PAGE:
Who in their right mind actually considers France an ally? French president Jacques Chirac gave an interview to the media yesterday that indicates he is opposed to sanctions against Iran, repudiating the earlier French backing of a tough stance.
UNITED NATIONS, Sept. 18 — In a potential break with the Bush administration, French President Jacques Chirac said Monday that he is "never in favor of sanctions" and suggested that the United States and other nations could begin talks with Iran on its nuclear program before Iran formally suspends its nuclear activities.
Chirac's remarks came as President Bush prepared to address the U.N. General Assembly on Tuesday, part of an intensifying U.S. drive to secure international sanctions against Iran. The French president, in a 45-minute interview on European radio, appeared to upend that diplomatic drive and signaled a widening breach on Iran between the United States and European partners, reminiscent of the debate over the Iraq invasion four years ago
Perhaps mindful of those tensions, some U.S. officials both publicly and privately played down Chirac's comments, insisting there was little daylight between the U.S. and French positions. But others said that the remarks took them by surprise and that they would seek an explanation from the French at meetings on Tuesday.
In his speech, Bush plans to take a far less aggressive approach to Iran than he did four years ago in arguing for action against Iraq, U.S. officials said, casting the debate over Iran as part of a noble effort to bring democracy to the Middle East. The officials said that Iran will not be the major focus of the speech and that Bush also plans to announce he will name a special envoy to spearhead efforts to end the violence in Sudan's Darfur region.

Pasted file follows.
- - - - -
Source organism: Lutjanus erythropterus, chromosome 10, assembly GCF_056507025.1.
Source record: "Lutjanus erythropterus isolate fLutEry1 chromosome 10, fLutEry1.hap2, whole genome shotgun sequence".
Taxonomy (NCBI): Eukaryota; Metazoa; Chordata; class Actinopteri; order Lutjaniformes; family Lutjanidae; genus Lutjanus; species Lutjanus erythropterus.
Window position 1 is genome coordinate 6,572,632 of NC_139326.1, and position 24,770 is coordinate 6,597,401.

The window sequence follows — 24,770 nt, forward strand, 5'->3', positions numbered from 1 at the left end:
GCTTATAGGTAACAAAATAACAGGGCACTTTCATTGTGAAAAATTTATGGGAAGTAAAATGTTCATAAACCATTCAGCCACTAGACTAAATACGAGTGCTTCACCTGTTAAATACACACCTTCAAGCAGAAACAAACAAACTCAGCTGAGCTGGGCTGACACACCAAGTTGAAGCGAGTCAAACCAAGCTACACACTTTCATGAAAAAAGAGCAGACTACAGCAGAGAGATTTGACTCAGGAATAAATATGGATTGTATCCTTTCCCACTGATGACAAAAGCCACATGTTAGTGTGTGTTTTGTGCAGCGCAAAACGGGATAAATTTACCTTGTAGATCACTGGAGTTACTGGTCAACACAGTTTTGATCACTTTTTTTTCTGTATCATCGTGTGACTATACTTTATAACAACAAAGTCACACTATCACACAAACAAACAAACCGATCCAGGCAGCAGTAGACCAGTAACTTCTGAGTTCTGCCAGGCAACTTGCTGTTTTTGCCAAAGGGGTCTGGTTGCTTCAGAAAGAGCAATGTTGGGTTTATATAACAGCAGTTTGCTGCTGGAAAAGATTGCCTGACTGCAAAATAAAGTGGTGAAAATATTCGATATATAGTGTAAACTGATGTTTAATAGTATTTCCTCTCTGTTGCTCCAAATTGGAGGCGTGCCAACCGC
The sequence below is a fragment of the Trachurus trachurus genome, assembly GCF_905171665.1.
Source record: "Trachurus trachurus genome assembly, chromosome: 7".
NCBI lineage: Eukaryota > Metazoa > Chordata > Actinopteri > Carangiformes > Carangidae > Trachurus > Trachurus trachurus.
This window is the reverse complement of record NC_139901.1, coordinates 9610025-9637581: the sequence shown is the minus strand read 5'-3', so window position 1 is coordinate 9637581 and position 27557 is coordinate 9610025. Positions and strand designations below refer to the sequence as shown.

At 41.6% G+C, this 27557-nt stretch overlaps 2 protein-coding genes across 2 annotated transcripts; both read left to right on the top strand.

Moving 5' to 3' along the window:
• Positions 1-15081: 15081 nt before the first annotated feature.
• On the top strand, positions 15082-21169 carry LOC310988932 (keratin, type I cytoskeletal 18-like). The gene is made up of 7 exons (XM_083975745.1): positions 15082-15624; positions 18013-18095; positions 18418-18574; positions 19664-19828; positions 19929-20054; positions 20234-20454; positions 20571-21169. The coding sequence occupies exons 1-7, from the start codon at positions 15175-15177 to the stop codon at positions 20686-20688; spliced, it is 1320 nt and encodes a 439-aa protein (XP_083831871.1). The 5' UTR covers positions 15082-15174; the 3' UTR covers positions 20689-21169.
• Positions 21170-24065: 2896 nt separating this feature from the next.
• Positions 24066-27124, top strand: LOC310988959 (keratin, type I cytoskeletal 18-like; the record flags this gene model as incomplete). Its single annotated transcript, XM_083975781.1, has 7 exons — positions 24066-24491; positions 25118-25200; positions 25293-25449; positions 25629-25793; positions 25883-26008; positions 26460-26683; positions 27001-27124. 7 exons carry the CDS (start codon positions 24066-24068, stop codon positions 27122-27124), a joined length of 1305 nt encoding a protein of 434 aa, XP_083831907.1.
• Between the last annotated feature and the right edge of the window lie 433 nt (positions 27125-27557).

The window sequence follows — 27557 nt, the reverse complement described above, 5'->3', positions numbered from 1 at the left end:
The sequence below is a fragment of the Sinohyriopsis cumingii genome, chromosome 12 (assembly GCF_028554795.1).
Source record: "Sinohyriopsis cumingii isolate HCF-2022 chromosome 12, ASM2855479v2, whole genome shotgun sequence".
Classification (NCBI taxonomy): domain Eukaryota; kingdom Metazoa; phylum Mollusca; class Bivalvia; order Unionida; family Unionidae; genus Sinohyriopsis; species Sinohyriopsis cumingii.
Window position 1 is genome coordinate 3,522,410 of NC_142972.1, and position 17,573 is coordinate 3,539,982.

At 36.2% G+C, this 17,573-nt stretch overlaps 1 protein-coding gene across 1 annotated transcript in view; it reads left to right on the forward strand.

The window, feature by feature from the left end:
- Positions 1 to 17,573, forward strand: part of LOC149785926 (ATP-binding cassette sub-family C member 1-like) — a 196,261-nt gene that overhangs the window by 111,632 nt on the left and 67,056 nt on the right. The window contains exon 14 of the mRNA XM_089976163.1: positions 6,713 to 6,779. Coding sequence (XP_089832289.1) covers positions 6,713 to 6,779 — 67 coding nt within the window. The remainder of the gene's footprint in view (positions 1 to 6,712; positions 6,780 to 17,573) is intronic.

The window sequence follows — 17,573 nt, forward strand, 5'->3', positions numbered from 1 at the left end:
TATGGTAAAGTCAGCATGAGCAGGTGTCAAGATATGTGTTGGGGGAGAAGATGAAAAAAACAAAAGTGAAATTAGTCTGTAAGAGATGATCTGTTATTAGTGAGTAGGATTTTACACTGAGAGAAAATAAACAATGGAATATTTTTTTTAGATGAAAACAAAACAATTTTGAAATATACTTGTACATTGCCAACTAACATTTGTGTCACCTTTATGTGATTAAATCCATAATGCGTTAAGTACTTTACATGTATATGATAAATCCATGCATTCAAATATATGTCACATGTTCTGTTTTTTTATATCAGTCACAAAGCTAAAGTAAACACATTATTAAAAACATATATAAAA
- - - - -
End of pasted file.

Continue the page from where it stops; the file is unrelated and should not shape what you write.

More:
Chirac's comments represented another potential hurdle for Bush, who is coming to the United Nations this week seeking considerable assistance from the world community, including peacekeeping troops for Lebanon, financial aid for the reconstruction of Iraq and political support for his efforts to shut down Iran's nuclear program. At the same time, however, U.S. leverage has been weakened by the ongoing war in Iraq, and diplomats are skeptical that the lofty theme of Bush's speech Tuesday — bringing freedom and democracy to the Middle East — will be of much practical significance in swaying countries to Bush's side.
Absolutely the only thing the French can be relied upon for is their ability to perform a volte face on every single issue. Oh, and to backstab. They do that really well, too.
UPDATE: Le Worm. I believe that should be le Ver. Although le Poulet is also fitting.
UPDATE: Bob at Confederate Yankee has cheese eating French troops! Babelfish says "fromage mangeant des singes de reddition". Dunno how correct that is.